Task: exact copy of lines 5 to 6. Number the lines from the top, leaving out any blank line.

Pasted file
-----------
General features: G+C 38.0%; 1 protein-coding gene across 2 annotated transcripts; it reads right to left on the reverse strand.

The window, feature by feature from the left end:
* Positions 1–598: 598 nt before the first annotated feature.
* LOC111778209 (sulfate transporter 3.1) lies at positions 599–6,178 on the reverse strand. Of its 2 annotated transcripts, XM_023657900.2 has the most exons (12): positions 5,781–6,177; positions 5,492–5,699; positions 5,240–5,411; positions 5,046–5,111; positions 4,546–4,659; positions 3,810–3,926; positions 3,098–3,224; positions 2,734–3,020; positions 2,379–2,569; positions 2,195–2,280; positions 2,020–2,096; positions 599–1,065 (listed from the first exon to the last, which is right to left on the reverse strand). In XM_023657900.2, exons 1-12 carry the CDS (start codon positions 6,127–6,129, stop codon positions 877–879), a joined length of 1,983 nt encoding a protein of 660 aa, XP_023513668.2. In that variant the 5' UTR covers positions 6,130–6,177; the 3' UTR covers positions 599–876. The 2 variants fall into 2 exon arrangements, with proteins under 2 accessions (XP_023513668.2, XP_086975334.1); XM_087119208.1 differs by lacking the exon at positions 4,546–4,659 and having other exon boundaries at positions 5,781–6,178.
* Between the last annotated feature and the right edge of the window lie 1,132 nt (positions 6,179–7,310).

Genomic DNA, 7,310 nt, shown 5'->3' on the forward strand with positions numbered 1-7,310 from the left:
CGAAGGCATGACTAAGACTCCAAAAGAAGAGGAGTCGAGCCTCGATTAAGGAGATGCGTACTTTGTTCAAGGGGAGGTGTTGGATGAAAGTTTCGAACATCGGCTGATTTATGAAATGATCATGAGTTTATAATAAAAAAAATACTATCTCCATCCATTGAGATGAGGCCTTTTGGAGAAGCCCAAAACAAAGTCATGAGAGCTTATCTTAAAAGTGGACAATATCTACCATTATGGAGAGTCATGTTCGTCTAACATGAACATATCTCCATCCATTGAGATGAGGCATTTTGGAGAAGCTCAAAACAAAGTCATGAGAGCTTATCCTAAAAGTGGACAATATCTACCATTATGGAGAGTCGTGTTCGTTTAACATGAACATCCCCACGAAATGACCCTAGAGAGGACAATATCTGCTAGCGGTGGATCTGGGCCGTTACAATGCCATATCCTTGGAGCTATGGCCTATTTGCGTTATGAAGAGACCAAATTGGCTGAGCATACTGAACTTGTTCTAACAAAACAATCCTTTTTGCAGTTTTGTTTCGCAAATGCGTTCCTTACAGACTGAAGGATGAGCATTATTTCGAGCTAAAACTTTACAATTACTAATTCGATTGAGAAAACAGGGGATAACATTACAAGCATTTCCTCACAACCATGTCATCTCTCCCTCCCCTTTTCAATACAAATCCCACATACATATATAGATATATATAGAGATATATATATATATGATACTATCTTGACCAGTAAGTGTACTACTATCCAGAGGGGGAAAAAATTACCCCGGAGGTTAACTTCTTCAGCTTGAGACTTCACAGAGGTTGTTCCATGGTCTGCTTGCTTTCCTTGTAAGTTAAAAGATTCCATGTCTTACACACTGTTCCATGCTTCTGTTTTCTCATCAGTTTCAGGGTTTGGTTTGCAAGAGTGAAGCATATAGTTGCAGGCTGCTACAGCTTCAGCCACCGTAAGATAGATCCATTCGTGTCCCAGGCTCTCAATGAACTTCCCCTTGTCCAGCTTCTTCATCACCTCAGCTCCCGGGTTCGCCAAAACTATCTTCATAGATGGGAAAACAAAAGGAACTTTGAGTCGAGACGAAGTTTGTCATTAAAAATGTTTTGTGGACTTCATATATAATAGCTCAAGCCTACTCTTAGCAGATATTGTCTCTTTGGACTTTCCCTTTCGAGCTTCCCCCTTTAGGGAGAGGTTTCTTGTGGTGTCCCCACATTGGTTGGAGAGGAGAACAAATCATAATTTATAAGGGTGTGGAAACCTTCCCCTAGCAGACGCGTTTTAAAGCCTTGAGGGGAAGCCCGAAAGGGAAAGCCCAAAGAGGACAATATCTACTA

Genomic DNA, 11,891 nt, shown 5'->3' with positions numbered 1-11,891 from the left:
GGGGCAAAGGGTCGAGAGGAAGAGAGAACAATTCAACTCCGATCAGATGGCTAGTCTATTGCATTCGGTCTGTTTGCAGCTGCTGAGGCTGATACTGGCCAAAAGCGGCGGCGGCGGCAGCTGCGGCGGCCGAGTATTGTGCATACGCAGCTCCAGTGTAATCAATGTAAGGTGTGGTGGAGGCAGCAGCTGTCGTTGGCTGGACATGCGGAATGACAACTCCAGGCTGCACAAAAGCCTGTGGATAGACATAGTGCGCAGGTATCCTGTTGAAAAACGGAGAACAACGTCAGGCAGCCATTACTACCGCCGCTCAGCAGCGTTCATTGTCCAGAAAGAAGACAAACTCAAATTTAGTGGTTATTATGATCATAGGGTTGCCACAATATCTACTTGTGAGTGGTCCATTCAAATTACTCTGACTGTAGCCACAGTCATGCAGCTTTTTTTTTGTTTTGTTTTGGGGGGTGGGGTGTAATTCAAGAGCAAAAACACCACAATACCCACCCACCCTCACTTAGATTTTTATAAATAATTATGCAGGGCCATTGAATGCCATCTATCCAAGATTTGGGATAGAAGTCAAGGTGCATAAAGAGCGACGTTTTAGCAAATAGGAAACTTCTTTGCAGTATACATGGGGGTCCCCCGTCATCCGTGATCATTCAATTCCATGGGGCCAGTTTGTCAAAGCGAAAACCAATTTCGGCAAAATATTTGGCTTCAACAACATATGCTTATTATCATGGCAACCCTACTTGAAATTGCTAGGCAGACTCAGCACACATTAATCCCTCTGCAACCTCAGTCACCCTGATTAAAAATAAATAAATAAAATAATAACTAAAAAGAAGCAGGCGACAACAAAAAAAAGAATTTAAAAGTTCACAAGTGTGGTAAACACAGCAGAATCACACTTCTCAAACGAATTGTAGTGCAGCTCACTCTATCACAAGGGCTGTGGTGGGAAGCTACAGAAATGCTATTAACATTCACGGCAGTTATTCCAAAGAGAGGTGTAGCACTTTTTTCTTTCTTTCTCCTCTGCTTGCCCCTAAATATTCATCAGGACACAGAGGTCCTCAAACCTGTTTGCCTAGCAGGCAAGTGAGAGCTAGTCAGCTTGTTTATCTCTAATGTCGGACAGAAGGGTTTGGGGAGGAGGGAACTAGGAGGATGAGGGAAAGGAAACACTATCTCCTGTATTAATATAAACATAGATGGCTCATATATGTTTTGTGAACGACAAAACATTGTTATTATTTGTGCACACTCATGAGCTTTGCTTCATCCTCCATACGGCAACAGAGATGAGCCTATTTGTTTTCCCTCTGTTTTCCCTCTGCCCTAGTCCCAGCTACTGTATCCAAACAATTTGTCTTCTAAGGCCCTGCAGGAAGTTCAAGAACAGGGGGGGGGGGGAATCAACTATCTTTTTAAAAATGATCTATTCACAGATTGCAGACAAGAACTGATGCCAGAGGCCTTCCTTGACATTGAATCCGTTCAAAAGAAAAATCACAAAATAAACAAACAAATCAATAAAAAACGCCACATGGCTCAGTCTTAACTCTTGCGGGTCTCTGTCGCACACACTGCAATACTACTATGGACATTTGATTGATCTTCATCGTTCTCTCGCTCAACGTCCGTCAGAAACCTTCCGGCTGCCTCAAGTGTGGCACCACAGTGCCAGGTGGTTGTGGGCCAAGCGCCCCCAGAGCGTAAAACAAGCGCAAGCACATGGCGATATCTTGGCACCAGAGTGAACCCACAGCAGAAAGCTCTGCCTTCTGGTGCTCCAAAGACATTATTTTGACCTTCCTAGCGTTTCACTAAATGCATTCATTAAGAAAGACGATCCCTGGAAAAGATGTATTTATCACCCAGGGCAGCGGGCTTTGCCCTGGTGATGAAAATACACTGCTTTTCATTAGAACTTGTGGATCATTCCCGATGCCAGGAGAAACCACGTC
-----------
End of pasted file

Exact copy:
* Between the last annotated feature and the right edge of the window lie 1,132 nt (positions 6,179–7,310).

Genomic DNA, 7,310 nt, shown 5'->3' on the forward strand with positions numbered 1-7,310 from the left: